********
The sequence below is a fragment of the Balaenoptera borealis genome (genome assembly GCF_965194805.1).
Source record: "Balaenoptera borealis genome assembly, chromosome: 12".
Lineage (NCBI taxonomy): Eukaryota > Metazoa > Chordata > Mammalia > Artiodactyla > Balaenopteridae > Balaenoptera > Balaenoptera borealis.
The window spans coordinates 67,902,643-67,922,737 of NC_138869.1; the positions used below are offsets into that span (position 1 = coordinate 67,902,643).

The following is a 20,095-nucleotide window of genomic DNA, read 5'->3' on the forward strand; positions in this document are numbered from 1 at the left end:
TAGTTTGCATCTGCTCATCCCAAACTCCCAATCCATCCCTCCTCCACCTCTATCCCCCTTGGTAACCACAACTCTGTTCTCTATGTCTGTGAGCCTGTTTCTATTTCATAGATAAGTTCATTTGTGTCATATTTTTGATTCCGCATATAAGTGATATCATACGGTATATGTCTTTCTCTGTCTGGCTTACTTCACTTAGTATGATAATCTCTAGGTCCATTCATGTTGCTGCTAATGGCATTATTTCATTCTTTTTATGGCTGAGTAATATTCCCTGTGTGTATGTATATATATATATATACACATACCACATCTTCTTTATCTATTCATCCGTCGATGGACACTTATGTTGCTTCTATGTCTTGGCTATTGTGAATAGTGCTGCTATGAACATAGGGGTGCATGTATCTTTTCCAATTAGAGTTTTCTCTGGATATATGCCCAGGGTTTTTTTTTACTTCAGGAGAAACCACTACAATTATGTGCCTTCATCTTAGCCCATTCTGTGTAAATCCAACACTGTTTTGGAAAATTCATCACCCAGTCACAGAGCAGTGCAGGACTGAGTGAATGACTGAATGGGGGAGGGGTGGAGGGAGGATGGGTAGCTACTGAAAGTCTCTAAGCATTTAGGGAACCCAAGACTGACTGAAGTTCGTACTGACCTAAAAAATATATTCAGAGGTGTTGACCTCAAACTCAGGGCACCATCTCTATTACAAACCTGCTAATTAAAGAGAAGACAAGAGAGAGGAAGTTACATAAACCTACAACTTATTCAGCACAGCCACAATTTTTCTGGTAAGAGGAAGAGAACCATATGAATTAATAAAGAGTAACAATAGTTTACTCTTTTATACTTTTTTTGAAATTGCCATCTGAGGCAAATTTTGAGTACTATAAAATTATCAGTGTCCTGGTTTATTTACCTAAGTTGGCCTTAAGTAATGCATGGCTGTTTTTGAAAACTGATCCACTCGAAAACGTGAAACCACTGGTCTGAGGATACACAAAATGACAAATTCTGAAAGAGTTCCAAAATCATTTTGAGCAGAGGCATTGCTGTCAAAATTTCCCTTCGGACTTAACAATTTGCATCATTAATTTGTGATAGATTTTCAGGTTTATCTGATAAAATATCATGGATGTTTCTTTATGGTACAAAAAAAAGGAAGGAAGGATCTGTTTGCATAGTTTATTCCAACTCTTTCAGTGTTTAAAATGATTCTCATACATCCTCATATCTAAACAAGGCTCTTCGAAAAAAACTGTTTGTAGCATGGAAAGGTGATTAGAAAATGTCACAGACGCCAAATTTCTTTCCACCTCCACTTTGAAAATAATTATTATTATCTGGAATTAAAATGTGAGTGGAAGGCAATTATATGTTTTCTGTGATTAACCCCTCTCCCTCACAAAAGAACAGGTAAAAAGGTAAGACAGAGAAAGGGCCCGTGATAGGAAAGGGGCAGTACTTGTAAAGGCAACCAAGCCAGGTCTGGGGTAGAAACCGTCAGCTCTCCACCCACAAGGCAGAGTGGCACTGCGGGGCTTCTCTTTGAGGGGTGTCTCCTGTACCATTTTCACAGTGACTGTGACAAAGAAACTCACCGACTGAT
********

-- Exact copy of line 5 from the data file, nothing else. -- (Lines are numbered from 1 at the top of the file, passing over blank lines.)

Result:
The following is a 20,095-nucleotide window of genomic DNA, read 5'->3' on the forward strand; positions in this document are numbered from 1 at the left end: